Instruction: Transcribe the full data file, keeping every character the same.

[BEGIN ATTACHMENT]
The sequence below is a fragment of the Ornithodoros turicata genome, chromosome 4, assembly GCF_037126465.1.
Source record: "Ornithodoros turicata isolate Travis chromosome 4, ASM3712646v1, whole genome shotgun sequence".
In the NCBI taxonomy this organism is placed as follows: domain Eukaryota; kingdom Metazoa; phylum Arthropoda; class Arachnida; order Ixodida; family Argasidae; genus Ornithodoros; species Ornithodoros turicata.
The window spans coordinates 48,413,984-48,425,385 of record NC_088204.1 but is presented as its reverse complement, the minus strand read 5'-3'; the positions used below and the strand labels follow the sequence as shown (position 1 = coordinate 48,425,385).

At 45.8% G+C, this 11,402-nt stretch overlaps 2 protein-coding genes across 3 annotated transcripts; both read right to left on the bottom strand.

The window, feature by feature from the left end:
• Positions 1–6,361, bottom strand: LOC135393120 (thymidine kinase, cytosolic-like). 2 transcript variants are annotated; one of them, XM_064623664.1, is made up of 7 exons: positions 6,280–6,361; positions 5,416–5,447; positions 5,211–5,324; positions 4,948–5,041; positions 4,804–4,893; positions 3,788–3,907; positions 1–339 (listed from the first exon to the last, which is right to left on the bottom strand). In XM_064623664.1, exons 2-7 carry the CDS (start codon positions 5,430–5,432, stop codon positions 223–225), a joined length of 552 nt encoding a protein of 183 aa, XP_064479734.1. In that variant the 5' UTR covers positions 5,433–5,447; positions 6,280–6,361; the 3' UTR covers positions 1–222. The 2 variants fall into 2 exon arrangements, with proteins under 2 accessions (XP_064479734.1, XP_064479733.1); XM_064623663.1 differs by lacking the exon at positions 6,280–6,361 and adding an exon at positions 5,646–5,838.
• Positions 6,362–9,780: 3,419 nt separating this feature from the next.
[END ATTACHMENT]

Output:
The sequence below is a fragment of the Ornithodoros turicata genome, chromosome 4, assembly GCF_037126465.1.
Source record: "Ornithodoros turicata isolate Travis chromosome 4, ASM3712646v1, whole genome shotgun sequence".
In the NCBI taxonomy this organism is placed as follows: domain Eukaryota; kingdom Metazoa; phylum Arthropoda; class Arachnida; order Ixodida; family Argasidae; genus Ornithodoros; species Ornithodoros turicata.
The window spans coordinates 48,413,984-48,425,385 of record NC_088204.1 but is presented as its reverse complement, the minus strand read 5'-3'; the positions used below and the strand labels follow the sequence as shown (position 1 = coordinate 48,425,385).

At 45.8% G+C, this 11,402-nt stretch overlaps 2 protein-coding genes across 3 annotated transcripts; both read right to left on the bottom strand.

The window, feature by feature from the left end:
• Positions 1–6,361, bottom strand: LOC135393120 (thymidine kinase, cytosolic-like). 2 transcript variants are annotated; one of them, XM_064623664.1, is made up of 7 exons: positions 6,280–6,361; positions 5,416–5,447; positions 5,211–5,324; positions 4,948–5,041; positions 4,804–4,893; positions 3,788–3,907; positions 1–339 (listed from the first exon to the last, which is right to left on the bottom strand). In XM_064623664.1, exons 2-7 carry the CDS (start codon positions 5,430–5,432, stop codon positions 223–225), a joined length of 552 nt encoding a protein of 183 aa, XP_064479734.1. In that variant the 5' UTR covers positions 5,433–5,447; positions 6,280–6,361; the 3' UTR covers positions 1–222. The 2 variants fall into 2 exon arrangements, with proteins under 2 accessions (XP_064479734.1, XP_064479733.1); XM_064623663.1 differs by lacking the exon at positions 6,280–6,361 and adding an exon at positions 5,646–5,838.
• Positions 6,362–9,780: 3,419 nt separating this feature from the next.